To some it’s just a pig sty — but to seven lucky hogs, the 10 acre woodland near Bagden Hall in Scissett is a sanctuary that saved their bacon.
Established two years ago by animal lovers Jac and Russell Haggata, Savvi, Beth, Jen, Tom Tom, Betty, Daisy and Rath can now consider it their permanent home thanks to a successful battle against Kirklees Council.
Jac, 51, said: “They served us with an enforcement notice due to a shelter we built to house the pigs and complaints that the pigs had been destroying bluebells in the wood.
“We bought the land at auction because the field we had previously kept them in was too exposed for them and we didn’t realise that we needed planning permission as the shelter was only a temporary structure.
“We launched a petition that gained support from hundreds of people from across the world and won at a hearing in Bristol six months ago.”
The successful result has meant that they can really focus on their mission to teach people about the coarsely-haired swines by encouraging folk to come and meet them.
“We took the pigs on from a farm shop in Cornwall where we used to live” said Jac, a part-time social worker.
“They wanted to breed their own so they could sell their own bacon but they decided they weren’t profitable enough.
“Had we not taken them they would have been killed even earlier than normal.
“I named all the pigs after my children’s friends – although not all of them were pleased!
“We set up a Facebook page called Pigs in the Woods to educate people about pigs.
“And now we have school groups coming several times a week so children can learn more about them and get involved with feeding them.
“Anyone is welcome to come down to meet them too as long as we’re available.”
Challenging myths about pigs is high up on Jac’s agenda.
“They’re really intelligent creatures but I think some people are misguided about them,” he said. “They’re not aggressive as long as, just like any other animal, they are looked after correctly.
“And they have a lot of similarities to humans.
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“They feel the same emotions as us and get the same health conditions.
“Pigs also keep learning for much longer than dogs and are extremely adaptable. Our pigs didn’t have any tusks until we moved them into the wood even though they were then around six-years-old.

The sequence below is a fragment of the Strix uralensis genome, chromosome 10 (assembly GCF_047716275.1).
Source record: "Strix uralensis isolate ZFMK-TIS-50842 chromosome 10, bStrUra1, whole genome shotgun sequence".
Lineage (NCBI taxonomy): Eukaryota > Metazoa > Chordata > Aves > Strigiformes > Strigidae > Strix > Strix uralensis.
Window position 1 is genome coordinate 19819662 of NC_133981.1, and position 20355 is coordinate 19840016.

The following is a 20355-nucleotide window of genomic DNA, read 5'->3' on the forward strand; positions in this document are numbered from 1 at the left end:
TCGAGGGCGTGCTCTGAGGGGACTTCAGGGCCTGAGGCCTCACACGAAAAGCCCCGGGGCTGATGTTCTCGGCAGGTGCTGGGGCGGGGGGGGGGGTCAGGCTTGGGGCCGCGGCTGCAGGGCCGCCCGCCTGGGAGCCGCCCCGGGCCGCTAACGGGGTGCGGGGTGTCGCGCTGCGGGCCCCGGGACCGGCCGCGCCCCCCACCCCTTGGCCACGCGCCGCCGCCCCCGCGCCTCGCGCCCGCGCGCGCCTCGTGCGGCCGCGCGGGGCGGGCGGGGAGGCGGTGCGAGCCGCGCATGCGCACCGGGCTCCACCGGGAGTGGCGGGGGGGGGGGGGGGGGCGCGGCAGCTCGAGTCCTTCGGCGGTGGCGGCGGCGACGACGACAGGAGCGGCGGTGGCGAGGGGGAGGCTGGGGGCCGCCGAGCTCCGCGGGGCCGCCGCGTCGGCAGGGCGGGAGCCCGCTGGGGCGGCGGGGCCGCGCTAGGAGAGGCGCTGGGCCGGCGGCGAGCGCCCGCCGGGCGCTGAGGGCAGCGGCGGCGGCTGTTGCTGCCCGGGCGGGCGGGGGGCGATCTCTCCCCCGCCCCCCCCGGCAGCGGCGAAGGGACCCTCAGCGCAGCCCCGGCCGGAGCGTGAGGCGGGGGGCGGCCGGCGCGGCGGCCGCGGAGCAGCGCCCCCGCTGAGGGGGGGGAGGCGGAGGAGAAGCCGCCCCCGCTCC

“They use them now to forage for food in the mud – a woodland is their natural habitat.
“Obviously, due to these reasons and our growing awareness of healthy living, I think it’s best we don’t eat them.
“There are plenty of alternatives to meat out there.”
The herd is evidently right at home in the enclosed but large area, that lies on a hill and includes a mix of glades and heavily wooded and shrubbed sections to keep them constantly entertained.
Jac hopes that she will be able to help more pigs in need.
“People ring us all the time to ask us to take on a pig – I get called the pig lady by my friends”, she said.
“An animal sanctuary called Thornberry directs people onto us because they aren’t able to take on any more
“We’re planning to take on more pigs once we have created another shelter and made the area more secure
“People seem to have good intentions when they get one but they don’t realise the amount of time and effort involved in looking after it.
“The previous owners of Savvi was also led to believe that they were buying a micro pig but he got too big.
“He’s 10-months-old now and is still growing.
“He lives with us at the moment because he had an illness that almost killed him but we don’t want him or any of the others to become domesticated. We hope to partner him with a cooney cooney pig we also have and put him back outside– they’re not indoor animals, they will wreck your house.”
Jac is also focusing on obtaining charity status for the sanctuary and encouraging more volunteers.
“We’re in the process now we’ve got the planning all clear. And as part of that we’re concentrating on raising money.
“Considering the planning decision, we will be asking the council for a grant to help support our outreach work. We ask everyone whose pigs we take to make a contribution to their upkeep.
“But we’ve also set up a scheme so that people can adopt a pig, which they can then come and see throughout the year, as well as getting a certificate and newsletter.
“We wouldn’t be able to keep going without the help of our current volunteers, who visit to feed and help muck out.
“I have fibromyalgia which leaves me feeling really tired and it would be too much to come down every day.
“If people would like to help fundraise or plan events that would be great too – we would be grateful of whatever they can give, no matter how much free time they have.”
A big summer fete has been arranged by the team on August 21.
It will feature crafts, games, a tombola and cake.
For more information or to volunteer, go to Facebook and search for Pigs in the Woods or call Jac on 07872 182295.